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phone's 4-something-inch touchscreen. --edit-Then again, that's besides the point this article is trying to make. The point is that corporations are making this less and less transparent by throwing G's around and using them in their market strategy. Of course, this can be misleading to consumers. Then again, this has been going on literally for ages and, as usual, its all down to the consumer to make sure he's well-informed before buying a product.

Sara M 10 months ago in reply to Roger525


Yeah, as long as they don't end up compromising net neutrality in the process. Verizon's already shown us what they think of net neutrality - it can go die in a fire as far as their concerned, nevermind that the internet is built on the idea that your bits get from point Ato point B unmolested (throttled is one thing, actually changing the packets is another).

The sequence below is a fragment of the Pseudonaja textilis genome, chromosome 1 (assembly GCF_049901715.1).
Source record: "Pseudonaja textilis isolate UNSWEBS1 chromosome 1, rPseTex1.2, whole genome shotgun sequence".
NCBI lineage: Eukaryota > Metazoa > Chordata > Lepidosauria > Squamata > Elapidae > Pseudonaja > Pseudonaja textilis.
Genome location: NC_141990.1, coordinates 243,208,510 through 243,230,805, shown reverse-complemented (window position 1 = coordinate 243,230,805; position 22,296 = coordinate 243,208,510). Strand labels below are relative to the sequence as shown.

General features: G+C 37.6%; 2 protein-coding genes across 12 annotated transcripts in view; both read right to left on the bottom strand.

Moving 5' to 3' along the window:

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Gianluca Bonifazi 10 months ago


The article forgot to mention the lag issue. The main difference between LTE and 3G derivates is latency. LTE scores just as a xDSL landline (20ms) whereas 3G got much more latency (80-120ms). This discrepancy hinders some advanced uses on 3G such as multiplayer games. LTE is conceived as an IP-based network, it's conceptually much more advanced than HSDPA, HSPAo HSPA+. That's why, IMO, LTE is 4G, and HSPA+ is not.

REPORT

+8

TheTrueTechCentury 9 months ago in reply to Gianluca Bonifazi


From what I heard, HSPA+ is now officially recognized as a 4G network, now.

REPORT

Ramdas Devadiga 10 months ago


guess what the 5G has in store for all of us.....

REPORT

+2

Scott Grotyohann 9 months ago in reply to Ramdas Devadiga


Lag...

REPORT

Brandon Turner 10 months ago


now that's information that I have never actually thought about but Ive always wondered about. If that statement makes any sense. I wonder how many "G's" were in store for in this lifetime. "Yeah man, I was rolling through town, and I actually hit 21G speeds".......ERRRRR. What if??????????

REPORT